The Best Books on Leadership, Management, Strategy, Decision-making (and More!)

best books on leadership, management, decision-making, business,
Some of the best books (all well-loved!)

The books that have helped me most and that I constantly recommend

Here are the books that I recommend the most to other people. The list reflects my favourite writings on leadership, management, work, strategy, decision-making and success in life. 

I read (and listen to audible books) vociferously but these books have impacted me most and are ones that I keep re-reading, referring to and recommending to others. 

You may well recognise a few but hopefully, you will find some to add to your reading list. I hope they help you as much as they have helped me!

For understanding how to be a leader and manager

The 21 Irrefutable Laws of Leadership by John C. Maxwell is one of the best-selling leadership books of all time. One of the reasons is that it is easy to read and apply. If you are wanting to examine your strengths and weaknesses as a leader then this book is a great aid. I find that Maxwell’s definition of leadership as ‘influence’ as being one of the most useful paradigms for thinking about leadership, in all its forms.

For people who want to lead but don’t feel confident

There is little evidence to support the idea of people born to lead, but when you step into leadership (or it is thrust upon you) it can be daunting looking at all the confident looking executives that seem to be everywhere you look. The truth is, even experienced leaders can feel a lack of courage when faced with the challenges of leading authentically in an ever more challenging environment. That is why I recommend reading Dare to Lead by Brene Brown no matter where you are on your leadership journey.

For people exploring their own or their company’s purpose

The obvious choice here is Start with Why by Simon Sinek. It is an easy and pleasurable book with a simple premise: why people do things is more important to understand than just what they do.

The other book I recommend is Good to Great by Jim Collins. It is a bit dated now, especially as some of the example companies have failed to remain great since publication, but there are still some great insights in this book such as the ‘hedgehog principle’ that helps to work out an organisation’s sweet-spot for success.

For understanding business strategy

Strategy is a common word in the business (as well as military and political) lexicon, but it is very hard to get any two people to agree on a definition of strategy, let alone how to make one. Good Strategy Bad Strategy by Richard Rumelt does a great job in sifting through what is and isn’t a strategy and then outlines the building blocks of developing a good one. 

For leading people through change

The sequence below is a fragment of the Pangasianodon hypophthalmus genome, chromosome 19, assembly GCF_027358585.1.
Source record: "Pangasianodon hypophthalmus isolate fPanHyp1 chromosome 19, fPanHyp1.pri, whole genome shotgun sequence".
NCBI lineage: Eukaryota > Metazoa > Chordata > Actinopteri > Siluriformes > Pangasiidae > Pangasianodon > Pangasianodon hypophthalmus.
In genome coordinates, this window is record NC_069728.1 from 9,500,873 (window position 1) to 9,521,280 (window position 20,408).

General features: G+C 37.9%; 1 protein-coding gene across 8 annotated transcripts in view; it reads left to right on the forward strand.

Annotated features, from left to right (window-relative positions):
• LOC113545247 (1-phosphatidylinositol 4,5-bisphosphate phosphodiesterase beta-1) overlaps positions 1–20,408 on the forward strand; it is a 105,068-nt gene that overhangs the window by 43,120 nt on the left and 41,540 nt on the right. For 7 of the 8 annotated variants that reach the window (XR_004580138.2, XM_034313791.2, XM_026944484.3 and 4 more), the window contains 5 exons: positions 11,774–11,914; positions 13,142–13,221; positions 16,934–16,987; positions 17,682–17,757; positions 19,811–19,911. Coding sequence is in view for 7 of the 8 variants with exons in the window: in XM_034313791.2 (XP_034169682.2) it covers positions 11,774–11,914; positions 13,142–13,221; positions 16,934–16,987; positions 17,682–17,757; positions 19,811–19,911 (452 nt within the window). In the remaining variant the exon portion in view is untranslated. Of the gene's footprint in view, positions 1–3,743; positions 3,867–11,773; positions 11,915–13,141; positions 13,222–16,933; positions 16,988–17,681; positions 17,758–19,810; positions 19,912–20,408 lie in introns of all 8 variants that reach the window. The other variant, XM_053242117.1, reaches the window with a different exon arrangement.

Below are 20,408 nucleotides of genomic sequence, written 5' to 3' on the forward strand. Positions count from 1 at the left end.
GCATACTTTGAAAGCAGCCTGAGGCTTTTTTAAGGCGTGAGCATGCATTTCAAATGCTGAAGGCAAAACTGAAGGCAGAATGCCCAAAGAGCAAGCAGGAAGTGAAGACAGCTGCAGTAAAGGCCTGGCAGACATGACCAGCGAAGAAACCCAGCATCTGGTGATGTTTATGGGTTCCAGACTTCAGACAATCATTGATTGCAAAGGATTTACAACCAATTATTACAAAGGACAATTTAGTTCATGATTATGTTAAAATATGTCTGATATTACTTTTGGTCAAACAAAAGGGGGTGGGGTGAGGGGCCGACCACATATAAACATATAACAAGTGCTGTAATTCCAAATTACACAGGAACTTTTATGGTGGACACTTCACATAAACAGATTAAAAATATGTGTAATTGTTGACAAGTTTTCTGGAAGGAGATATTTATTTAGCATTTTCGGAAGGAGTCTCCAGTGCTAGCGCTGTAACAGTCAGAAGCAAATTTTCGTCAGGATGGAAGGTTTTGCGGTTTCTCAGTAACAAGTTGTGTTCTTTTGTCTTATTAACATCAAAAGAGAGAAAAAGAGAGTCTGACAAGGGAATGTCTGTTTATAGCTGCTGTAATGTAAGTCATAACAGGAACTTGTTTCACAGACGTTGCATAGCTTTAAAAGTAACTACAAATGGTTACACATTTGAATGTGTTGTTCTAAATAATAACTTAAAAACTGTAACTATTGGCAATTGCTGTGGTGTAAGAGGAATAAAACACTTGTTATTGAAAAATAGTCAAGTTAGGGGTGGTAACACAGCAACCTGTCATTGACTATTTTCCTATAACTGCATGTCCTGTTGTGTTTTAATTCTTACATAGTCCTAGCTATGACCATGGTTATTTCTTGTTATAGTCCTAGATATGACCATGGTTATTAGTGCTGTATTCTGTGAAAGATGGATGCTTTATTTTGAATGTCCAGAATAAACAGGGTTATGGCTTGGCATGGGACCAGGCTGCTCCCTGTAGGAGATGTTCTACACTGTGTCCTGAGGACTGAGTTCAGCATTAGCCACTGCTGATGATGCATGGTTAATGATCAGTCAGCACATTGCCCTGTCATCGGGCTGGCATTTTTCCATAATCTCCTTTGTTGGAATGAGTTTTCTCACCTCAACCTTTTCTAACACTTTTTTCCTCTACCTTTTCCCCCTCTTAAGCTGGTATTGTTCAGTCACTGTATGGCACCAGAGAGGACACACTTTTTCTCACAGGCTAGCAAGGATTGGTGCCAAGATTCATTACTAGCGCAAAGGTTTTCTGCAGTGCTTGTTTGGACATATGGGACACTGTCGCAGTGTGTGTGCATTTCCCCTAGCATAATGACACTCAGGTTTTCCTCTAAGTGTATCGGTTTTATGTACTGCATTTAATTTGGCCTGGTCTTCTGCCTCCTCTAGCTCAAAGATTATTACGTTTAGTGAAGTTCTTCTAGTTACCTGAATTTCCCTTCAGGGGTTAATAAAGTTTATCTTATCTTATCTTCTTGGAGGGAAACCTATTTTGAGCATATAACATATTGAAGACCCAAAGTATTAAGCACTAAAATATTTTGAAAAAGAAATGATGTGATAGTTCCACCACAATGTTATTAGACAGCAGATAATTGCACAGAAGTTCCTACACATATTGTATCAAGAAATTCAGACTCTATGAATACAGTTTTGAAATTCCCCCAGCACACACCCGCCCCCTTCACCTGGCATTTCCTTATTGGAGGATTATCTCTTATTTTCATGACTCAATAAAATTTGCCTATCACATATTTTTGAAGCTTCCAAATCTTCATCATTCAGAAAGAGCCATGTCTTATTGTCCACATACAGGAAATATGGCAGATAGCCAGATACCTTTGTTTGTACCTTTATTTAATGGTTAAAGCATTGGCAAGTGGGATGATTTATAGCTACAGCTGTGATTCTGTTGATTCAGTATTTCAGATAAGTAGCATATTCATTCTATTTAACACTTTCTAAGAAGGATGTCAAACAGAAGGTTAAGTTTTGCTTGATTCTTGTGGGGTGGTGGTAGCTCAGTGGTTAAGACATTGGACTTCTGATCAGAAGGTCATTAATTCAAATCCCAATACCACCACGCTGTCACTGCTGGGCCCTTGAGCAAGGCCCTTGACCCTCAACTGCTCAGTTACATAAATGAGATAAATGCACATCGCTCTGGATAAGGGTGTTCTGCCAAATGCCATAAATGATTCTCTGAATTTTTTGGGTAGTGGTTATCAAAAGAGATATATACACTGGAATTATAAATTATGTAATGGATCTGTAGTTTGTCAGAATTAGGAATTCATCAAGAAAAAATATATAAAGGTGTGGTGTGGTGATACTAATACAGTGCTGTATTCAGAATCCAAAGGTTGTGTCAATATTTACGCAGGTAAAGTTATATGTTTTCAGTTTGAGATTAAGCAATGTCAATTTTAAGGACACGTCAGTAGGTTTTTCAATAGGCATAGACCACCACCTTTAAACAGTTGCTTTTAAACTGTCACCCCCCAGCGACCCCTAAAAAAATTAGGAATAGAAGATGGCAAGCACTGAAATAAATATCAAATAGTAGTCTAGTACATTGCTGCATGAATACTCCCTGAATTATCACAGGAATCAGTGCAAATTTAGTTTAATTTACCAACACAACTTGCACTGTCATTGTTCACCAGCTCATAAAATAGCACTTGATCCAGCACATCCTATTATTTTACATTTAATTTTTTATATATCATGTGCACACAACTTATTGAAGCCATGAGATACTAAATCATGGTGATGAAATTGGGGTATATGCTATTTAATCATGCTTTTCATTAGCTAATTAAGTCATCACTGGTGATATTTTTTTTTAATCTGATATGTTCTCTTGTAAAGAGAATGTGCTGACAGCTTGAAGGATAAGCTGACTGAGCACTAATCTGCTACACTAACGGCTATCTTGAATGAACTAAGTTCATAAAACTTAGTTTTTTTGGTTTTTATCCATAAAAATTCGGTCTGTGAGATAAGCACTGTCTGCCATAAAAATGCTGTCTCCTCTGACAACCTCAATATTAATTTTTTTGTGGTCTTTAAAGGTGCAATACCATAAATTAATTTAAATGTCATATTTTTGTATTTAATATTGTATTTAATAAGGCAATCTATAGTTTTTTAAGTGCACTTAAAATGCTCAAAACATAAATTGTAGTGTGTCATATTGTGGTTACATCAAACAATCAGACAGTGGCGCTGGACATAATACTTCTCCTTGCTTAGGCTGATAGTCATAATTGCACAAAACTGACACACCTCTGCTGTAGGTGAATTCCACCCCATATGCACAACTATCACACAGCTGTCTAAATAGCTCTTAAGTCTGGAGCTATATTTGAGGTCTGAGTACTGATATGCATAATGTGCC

Leadership is all about steering people through change. Change is a constant (and therefore so is the need for leadership) but this is often forgotten, particularly in large institutions. Another common mistake is trying to implement change management without the right leadership direction. Leading Change by John P. Kotter outlines the steps of successful change leadership, based on over 25 years of experience in the field. 

For those starting a new business

The Lean Startup by Eric Ries is required reading for any entrepreneur and start-up, but should also be read for those working in larger corporations. Every size of business have to deal with complexity and fast-moving change, the principles of ‘lean’ organisations and agile management are relevant to all.

For people who want to understand and build teams

In terms of identifying team roles and helping team members understand each other, I still refer to R. Meredith Belbin’s work, captured in his book Team Roles at Work. The 9 roles, identified by Belbin in his research, are a useful framework for analysing or building any team.

For people who want to develop their communication, listening and soft skills

Good communication is dependent upon people’s ability to listen effectively. It turns out that is also the case for quality thinking as well. If you want to improve your active listening skills (and other so-called soft skills such as question technique and rapport building) then I cannot recommend the works of Nancy Kline highly enough. Her insights have transformed how I coach, facilitate meetings, even the way I talk to my family. Her first book, Time To Think is a great place to start. 

For people who want to understand and influence groups

Influence: The Psychology of Persuasion by Robert B. Cialdini is the go-to book on this subject. The seven principles outlined in the book provide a real insight into influence at scale. But if you are wanting to influence lots of people and their decision-making then Nudge by Richard H. Thaler and Cass R. Sunstein should be on your bookshelf too.

For people who want to understand and influence individuals

If you want to understand and influence people at a one-to-one level, then I recommend the book Rapport by Emily and Laurence Alison. The Alisons are world leaders in forensic psychology and have honed a framework for building rapport through 30 years of experience in trying to effectively communicate with the most challenging of people. It has been proven with terrorists, hardened criminals…even teenagers!